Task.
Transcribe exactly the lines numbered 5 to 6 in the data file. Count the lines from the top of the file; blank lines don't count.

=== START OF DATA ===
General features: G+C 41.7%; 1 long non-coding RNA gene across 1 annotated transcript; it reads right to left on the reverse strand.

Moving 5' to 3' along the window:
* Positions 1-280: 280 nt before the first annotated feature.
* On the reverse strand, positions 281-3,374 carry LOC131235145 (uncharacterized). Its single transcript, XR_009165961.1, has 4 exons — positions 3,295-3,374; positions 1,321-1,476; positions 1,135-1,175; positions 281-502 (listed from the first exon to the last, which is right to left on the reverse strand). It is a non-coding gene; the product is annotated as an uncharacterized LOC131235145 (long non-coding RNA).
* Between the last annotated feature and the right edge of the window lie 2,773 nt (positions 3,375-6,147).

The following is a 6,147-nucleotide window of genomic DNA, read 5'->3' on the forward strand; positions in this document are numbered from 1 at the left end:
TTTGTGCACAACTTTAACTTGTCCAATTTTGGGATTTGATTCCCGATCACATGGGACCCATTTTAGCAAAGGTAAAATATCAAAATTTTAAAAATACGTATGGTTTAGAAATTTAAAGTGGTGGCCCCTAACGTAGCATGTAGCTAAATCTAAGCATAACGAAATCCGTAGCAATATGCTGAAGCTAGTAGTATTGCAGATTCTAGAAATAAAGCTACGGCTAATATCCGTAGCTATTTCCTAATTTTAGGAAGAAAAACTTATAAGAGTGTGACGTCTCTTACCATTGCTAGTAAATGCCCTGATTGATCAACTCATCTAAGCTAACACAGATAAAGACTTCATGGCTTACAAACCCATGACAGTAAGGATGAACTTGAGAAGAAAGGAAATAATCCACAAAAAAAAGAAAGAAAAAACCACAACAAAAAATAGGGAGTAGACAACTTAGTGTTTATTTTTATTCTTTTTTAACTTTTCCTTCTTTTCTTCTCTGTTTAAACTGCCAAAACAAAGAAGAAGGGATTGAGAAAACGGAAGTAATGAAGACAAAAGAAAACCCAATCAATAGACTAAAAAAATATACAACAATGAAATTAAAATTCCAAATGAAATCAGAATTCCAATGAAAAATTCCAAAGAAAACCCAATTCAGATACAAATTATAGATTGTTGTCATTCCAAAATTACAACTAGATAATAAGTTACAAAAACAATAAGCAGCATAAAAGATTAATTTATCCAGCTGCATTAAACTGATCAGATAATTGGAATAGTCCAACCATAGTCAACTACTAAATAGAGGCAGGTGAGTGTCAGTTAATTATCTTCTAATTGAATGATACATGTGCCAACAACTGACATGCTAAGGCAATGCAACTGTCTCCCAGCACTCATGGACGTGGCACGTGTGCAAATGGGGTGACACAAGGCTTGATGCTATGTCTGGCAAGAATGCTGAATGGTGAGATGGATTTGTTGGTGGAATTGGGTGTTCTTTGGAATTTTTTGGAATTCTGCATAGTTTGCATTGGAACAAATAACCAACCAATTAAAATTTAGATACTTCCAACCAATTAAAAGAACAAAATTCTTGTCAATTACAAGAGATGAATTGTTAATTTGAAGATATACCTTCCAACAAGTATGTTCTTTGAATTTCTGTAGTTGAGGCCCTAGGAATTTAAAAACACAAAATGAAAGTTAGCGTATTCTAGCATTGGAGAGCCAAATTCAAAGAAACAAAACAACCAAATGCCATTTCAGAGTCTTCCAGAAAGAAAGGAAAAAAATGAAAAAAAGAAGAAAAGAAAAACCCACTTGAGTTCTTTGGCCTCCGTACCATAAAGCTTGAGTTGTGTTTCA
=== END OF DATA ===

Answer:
* Between the last annotated feature and the right edge of the window lie 2,773 nt (positions 3,375-6,147).

The following is a 6,147-nucleotide window of genomic DNA, read 5'->3' on the forward strand; positions in this document are numbered from 1 at the left end: